Middle school can be painful but this graphic novel is a breath of fresh air. While it does address the larger issues of middle school bullying, it is truly about simply being yourself in the midst of it all and finding other kids who are doing the same thing. There is a touch of romance here, but only a touch that is just right for the seventh grade setting. The focus on self-esteem and following your dreams is a call for all young girls to find their own paths and then work hard to reach their goals. Cindy is an example of someone who makes mistakes, learns from them, improves and reaches goals that she may not have realized she even had in the beginning. 

The art in this graphic novel is immensely approachable, embracing the seventies setting with fashion, hair styles, and the cars being driven. The time period is a large part of the story as Watergate is breaking just as Cindy starts being a cub reporter. Journalism is an inspiring profession both in the seventies and today, something that is worth commenting on in today’s world.

A graphic novel with a strong female protagonist who follows her own dreams. Appropriate for ages 9-12.

Reviewed from ARC provided by Algonquin Young Readers.

2020 Great Graphic Novels for Teens

YALSA has announced their official 2020 Great Graphic Novels for Teens list. The list has 103 titles included from 178 nominations. The books are for ages 12-18 and are both high quality and have teen appeal. A top ten list is also chosen. Here are the books in the Top Ten:

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Bloom by Kevin Panetta, art by Savanna Ganucheau

Cosmoknights: Book One by Hanna Templer

I Was Their American Dream: A Graphic Memoir Kiss Number 8

I Was Their American Dream by Malaka Gharib

Kiss Number 8 by Colleen AF Venable, art by Ellen T. Crenshaw

Laura Dean Keeps Breaking Up with Me The Life of Frederick Douglass: A Graphic Narrative of an Extraordinary Life

Laura Dean Keeps Breaking Up with Me by Mariko Tamaki, art by Rosemary Valero-O’Connell

The Life of Frederick Douglass: A Graphic Narrative of a Slave’s Journey from Bondage to Freedom by David F. Walker, art by Damon Smyth and Marissa Louise

Pumpkinheads Simon & Louise

Pumpkinheads by Rainbow Rowell, art by Faith Erin Hicks

Simon & Louise by Max de Radigues

They Called Us Enemy Witch Hat Atelier, Vol. 1

They Called Us Enemy by George Takei and Justin Eisinger, art by Harmony Becker

Witch Hat Atalier by Kamome Shirahama

Review: Mooncakes by Wendy Xu

Mooncakes by Wendy Xu

Mooncakes by Wendy Xu and Suzanne Walker (9781549303043)

Nova lives with her grandmothers and helps out in their magical bookshop where they serve witches in the community with potion ingredients as well as spell books. One night, she discovers someone from her childhood in the woods, a werewolf named Tam. Tam has been battling a horse demon in the woods. Nova’s grandmothers head into the woods to capture the demon and discover something with far more power than they expected. Something is out to get Tam and merge werewolf magic with the demon. As Nova and Tam try to figure out the key to accessing Tam’s werewolf powers, they steadily fall for one another too. When the villain targeting Tam is revealed it will take everything they have to defeat them.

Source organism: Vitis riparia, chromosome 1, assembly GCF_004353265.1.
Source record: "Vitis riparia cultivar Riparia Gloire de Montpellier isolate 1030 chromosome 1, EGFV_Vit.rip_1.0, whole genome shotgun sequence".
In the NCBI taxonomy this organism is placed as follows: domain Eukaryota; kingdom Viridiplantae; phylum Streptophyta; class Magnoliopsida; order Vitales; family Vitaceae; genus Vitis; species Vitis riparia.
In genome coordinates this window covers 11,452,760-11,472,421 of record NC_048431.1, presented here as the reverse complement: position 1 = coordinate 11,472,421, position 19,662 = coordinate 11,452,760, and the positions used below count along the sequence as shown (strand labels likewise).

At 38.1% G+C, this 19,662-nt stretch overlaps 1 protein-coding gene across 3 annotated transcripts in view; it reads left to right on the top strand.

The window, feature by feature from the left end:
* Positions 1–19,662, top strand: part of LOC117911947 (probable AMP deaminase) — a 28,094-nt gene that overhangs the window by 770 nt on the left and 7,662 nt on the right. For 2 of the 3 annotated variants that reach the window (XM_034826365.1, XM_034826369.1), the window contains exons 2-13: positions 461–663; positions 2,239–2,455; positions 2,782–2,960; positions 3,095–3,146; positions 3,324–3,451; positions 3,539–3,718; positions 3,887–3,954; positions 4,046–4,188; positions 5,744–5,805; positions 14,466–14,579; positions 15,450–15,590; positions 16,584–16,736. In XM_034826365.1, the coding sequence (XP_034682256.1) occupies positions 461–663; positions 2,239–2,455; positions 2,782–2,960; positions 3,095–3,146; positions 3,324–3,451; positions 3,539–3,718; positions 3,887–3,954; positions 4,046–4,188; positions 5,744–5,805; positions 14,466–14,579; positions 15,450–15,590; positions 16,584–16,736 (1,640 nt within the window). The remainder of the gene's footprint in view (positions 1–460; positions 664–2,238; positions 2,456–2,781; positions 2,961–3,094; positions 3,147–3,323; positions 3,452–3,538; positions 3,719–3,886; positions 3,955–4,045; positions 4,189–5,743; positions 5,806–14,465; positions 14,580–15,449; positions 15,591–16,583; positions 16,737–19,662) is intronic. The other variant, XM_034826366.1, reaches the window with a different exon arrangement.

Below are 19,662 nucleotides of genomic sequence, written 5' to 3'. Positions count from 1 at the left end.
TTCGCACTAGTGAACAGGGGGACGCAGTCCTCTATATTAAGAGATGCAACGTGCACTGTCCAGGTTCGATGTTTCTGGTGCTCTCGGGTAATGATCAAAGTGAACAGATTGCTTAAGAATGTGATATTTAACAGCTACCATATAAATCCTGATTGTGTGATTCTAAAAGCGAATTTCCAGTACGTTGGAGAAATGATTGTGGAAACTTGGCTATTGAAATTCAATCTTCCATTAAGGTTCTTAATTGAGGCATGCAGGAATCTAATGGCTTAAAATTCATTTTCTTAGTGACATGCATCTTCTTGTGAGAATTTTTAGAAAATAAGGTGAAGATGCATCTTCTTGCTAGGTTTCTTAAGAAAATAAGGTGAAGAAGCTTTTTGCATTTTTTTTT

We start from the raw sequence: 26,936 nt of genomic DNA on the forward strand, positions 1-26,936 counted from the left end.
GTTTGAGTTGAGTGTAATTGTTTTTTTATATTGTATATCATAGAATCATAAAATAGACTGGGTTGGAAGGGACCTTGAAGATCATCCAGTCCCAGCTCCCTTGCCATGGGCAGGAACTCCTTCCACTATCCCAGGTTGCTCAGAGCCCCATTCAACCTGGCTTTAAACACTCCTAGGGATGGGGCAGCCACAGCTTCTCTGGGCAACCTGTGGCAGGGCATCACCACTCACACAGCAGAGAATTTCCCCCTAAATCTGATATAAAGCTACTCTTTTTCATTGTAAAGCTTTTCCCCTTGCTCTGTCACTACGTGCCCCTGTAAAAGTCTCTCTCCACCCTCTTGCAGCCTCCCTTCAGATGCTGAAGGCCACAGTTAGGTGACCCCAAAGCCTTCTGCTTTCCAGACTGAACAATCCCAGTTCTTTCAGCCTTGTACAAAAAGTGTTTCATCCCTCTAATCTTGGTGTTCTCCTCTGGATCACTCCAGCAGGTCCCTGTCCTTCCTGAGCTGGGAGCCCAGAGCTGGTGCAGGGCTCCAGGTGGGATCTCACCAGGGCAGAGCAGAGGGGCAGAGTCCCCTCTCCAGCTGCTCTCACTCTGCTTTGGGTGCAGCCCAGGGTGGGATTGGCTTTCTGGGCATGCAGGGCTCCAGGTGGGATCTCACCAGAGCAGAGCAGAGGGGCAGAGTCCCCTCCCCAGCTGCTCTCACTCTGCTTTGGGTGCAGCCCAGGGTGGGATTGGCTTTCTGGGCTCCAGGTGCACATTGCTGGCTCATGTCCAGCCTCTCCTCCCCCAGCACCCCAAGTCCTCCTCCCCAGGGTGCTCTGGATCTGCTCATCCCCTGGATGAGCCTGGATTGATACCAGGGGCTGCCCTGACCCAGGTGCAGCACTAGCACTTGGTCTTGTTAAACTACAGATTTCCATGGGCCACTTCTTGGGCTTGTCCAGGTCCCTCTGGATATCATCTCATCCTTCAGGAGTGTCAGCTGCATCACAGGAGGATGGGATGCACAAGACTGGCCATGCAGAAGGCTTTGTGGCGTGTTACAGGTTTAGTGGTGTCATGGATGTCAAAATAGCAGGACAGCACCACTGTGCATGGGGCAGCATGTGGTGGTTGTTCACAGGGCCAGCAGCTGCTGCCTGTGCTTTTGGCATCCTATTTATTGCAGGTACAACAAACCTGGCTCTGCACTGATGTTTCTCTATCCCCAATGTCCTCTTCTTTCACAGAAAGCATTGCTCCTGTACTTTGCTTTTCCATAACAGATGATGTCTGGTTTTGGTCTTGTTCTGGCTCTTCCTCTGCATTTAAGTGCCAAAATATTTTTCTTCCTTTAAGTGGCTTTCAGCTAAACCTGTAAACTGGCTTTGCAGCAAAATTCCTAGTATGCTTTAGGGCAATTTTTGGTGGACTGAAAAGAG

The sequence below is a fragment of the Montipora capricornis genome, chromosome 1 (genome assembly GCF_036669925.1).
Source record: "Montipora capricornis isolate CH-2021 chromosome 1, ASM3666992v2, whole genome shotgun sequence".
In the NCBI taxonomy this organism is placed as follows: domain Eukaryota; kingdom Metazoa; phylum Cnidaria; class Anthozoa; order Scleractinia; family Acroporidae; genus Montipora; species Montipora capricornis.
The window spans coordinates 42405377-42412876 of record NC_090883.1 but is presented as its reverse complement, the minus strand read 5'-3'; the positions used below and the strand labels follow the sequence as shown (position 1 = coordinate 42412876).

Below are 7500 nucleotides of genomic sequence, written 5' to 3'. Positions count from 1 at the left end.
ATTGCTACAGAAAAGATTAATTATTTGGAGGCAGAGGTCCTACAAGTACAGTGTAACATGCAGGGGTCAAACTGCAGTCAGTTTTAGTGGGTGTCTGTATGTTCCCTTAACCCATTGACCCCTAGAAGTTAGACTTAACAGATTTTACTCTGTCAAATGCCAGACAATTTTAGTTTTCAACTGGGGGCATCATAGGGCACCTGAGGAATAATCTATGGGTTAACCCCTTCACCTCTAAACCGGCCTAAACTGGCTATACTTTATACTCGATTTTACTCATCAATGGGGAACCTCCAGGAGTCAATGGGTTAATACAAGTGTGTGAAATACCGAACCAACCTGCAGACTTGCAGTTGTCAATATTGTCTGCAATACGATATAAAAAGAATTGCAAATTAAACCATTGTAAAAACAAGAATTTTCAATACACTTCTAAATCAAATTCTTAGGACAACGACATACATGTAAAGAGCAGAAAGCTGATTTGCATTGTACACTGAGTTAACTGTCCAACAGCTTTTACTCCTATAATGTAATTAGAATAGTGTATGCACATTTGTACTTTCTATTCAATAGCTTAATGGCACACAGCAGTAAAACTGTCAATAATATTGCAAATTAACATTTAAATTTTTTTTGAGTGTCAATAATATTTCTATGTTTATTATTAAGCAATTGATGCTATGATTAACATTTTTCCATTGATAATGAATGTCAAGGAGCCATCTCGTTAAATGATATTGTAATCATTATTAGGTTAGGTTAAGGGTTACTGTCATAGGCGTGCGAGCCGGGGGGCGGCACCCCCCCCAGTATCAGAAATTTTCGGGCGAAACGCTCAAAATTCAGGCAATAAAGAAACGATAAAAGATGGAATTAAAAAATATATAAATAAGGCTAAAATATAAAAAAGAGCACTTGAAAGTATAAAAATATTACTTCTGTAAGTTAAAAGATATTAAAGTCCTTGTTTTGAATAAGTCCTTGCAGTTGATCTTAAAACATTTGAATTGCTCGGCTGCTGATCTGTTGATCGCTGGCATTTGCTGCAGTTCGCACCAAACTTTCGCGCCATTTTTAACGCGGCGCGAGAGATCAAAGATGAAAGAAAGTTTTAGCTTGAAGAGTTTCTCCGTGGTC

This graphic novel is an intoxicating mix of fantasy and romance with strong LGBTQ elements. The characters are layered and complex, something that is more difficult to achieve in a graphic novel format. The childhood connection between Tam and Nova gives them a place to build from in their relationship. The romance is lovely and sweet, progressing naturally as the two become closer. Family elements are also vital to the story from the grandmothers to ghost parents who also have opinions about how Nova is being raised.

Tam uses the pronouns they/them/theirs which is great to see in a graphic novel for teens. The grandmothers are a lesbian couple as well. These elements offered in a matter-of-fact way create a harmonious world full of queer love. The book offers this in a way that makes it simply part of the fabric of life, which is very refreshing.

A fantasy romance graphic novel worth falling for. Appropriate for ages 13-17.

Reviewed from library copy.

Review: Sunny Rolls the Dice by Jennifer L. Holm

Sunny Rolls the Dice by Jennifer L. Holm

Sunny Rolls the Dice by Jennifer L. Holm & Matthew Holm (9781338233155)

This third in the Sunny series of graphic novels continues the story of Sunny, who is growing up in the 1970s. Sunny is starting middle school and things with her friends are becoming more and more confusing. There is the mystery of hair rollers, the unspoken rules of being a girl like when a boy bumps you he’s showing he likes you and that even if girls talk about boys all the time, it’s not OK to be friends with them. But there are things that make perfect sense to Sunny, like playing Dungeons & Dragons with her group of friends, who are mostly boys. When that too ends up being forbidden in middle school, Sunny must decide if she wants to be groovy or wants to be herself.

As someone of almost the exact same age as Sunny in the 1970s, one of the most charming parts of this series is how much of the seventies is captured in the stories without it becoming unnecessarily retro. I also love the inclusion of Dungeons & Dragons. Sunny is a girl after my own heart as I played a paladin always. The fact that D&D bridges from the seventies to today is impressive. The tone is just right as well, offering moments of real humor and empathy in the middle school years. As always, the art is right on, with the failures of Sunny to curl her hair, the beauty of tight Gloria Vanderbilt jeans, and the quiet loveliness of a paneled basement for gaming.